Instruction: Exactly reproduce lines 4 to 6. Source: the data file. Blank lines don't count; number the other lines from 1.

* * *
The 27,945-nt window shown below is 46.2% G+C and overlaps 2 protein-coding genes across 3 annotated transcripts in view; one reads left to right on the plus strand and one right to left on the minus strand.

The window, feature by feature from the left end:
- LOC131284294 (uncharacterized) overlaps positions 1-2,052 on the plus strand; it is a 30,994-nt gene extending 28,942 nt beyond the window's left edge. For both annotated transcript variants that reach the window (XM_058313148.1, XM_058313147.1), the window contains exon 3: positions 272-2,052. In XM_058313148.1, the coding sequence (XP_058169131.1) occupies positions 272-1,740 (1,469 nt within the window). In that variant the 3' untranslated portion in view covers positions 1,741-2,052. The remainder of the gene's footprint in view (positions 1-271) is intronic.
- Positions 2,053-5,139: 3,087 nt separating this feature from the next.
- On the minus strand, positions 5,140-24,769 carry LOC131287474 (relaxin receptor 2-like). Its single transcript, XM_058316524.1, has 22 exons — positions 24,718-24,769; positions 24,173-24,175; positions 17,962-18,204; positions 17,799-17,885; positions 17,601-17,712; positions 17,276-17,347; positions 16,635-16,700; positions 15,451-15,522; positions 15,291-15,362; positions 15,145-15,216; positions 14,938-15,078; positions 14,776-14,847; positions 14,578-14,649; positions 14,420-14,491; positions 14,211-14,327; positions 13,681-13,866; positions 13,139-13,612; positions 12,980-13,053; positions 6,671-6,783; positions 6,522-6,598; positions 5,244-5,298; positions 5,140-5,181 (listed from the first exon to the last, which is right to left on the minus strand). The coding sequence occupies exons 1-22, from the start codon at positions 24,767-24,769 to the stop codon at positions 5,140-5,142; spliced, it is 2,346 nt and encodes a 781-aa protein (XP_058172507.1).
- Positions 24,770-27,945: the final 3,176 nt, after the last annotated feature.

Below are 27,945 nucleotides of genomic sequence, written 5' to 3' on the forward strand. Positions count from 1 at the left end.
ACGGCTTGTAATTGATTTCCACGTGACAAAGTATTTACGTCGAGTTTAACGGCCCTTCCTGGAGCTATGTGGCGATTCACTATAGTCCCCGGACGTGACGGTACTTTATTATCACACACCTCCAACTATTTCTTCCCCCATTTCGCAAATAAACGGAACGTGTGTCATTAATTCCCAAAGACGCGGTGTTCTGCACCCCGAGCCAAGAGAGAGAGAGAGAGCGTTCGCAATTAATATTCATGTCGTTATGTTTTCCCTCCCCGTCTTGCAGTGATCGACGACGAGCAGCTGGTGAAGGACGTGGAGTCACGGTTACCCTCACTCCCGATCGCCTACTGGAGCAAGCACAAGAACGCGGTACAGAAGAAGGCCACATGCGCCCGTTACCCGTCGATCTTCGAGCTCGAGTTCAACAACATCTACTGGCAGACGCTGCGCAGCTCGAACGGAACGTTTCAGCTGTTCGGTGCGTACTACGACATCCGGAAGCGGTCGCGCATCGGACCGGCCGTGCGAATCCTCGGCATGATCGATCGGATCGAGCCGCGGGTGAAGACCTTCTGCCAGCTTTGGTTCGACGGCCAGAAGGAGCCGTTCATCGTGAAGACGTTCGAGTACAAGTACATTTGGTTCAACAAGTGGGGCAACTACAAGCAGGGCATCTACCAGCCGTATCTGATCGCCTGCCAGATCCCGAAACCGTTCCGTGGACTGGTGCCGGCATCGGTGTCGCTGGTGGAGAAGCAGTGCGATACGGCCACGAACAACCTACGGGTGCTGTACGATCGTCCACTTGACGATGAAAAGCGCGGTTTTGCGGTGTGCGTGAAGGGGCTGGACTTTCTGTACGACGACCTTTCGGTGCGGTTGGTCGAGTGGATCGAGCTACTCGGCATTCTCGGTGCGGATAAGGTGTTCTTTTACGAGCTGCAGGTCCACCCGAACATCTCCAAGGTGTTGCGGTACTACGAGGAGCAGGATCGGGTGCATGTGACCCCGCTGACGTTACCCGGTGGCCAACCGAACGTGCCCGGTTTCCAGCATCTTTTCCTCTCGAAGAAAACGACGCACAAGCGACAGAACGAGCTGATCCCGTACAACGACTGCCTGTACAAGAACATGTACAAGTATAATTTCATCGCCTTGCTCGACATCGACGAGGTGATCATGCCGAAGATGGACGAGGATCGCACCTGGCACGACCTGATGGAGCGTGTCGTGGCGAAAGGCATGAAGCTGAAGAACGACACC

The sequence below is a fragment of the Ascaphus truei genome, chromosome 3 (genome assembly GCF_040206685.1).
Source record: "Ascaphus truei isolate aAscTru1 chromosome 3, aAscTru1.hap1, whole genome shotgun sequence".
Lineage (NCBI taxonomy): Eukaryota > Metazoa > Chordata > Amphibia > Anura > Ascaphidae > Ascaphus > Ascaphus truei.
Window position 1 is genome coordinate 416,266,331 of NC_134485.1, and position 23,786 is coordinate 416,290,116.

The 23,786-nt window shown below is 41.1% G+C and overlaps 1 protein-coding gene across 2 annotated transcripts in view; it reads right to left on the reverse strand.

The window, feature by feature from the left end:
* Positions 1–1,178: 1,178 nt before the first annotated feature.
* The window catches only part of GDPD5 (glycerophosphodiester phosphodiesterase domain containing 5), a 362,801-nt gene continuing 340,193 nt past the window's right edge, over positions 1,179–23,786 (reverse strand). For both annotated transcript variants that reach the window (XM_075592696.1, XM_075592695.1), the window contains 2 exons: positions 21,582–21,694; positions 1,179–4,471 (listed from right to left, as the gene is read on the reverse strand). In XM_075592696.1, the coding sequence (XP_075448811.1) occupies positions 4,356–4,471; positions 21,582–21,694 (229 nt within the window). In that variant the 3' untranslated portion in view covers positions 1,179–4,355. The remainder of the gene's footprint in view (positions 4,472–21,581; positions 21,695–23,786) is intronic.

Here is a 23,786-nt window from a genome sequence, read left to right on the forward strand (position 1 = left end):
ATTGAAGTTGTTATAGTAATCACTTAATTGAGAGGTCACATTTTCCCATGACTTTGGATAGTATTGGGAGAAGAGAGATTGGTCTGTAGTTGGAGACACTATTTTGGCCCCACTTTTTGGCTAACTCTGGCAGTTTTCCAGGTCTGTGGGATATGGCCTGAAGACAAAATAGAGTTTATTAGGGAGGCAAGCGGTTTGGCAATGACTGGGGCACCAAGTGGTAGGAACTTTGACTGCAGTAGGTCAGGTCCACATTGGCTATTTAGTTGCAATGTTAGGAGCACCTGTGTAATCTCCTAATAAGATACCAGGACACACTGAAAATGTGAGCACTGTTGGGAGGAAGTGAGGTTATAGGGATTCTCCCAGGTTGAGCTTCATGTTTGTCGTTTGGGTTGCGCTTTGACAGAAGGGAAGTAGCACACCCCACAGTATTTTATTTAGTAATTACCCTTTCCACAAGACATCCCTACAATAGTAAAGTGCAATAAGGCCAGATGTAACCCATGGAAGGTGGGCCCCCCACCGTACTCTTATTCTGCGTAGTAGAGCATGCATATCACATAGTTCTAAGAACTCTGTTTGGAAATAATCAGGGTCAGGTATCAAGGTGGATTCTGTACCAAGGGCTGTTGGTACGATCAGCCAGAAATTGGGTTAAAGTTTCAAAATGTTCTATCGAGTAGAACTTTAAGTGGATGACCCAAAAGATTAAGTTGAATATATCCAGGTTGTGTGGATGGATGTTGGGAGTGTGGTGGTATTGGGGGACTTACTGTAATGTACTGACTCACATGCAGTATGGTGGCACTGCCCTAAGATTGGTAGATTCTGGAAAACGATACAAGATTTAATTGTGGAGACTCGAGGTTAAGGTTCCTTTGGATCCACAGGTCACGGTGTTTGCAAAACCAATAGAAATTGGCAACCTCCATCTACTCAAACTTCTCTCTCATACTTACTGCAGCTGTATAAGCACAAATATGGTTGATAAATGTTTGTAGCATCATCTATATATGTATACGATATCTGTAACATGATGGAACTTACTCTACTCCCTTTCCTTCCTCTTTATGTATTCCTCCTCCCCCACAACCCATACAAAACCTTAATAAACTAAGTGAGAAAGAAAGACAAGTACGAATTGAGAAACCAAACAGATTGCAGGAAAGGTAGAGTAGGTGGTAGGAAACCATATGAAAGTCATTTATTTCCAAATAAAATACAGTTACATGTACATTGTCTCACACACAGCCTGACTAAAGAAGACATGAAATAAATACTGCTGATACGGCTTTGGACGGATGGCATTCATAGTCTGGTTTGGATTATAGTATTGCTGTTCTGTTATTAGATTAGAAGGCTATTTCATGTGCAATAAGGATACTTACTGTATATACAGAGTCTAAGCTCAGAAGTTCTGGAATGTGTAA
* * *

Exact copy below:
- Positions 2,053-5,139: 3,087 nt separating this feature from the next.
- On the minus strand, positions 5,140-24,769 carry LOC131287474 (relaxin receptor 2-like). Its single transcript, XM_058316524.1, has 22 exons — positions 24,718-24,769; positions 24,173-24,175; positions 17,962-18,204; positions 17,799-17,885; positions 17,601-17,712; positions 17,276-17,347; positions 16,635-16,700; positions 15,451-15,522; positions 15,291-15,362; positions 15,145-15,216; positions 14,938-15,078; positions 14,776-14,847; positions 14,578-14,649; positions 14,420-14,491; positions 14,211-14,327; positions 13,681-13,866; positions 13,139-13,612; positions 12,980-13,053; positions 6,671-6,783; positions 6,522-6,598; positions 5,244-5,298; positions 5,140-5,181 (listed from the first exon to the last, which is right to left on the minus strand). The coding sequence occupies exons 1-22, from the start codon at positions 24,767-24,769 to the stop codon at positions 5,140-5,142; spliced, it is 2,346 nt and encodes a 781-aa protein (XP_058172507.1).
- Positions 24,770-27,945: the final 3,176 nt, after the last annotated feature.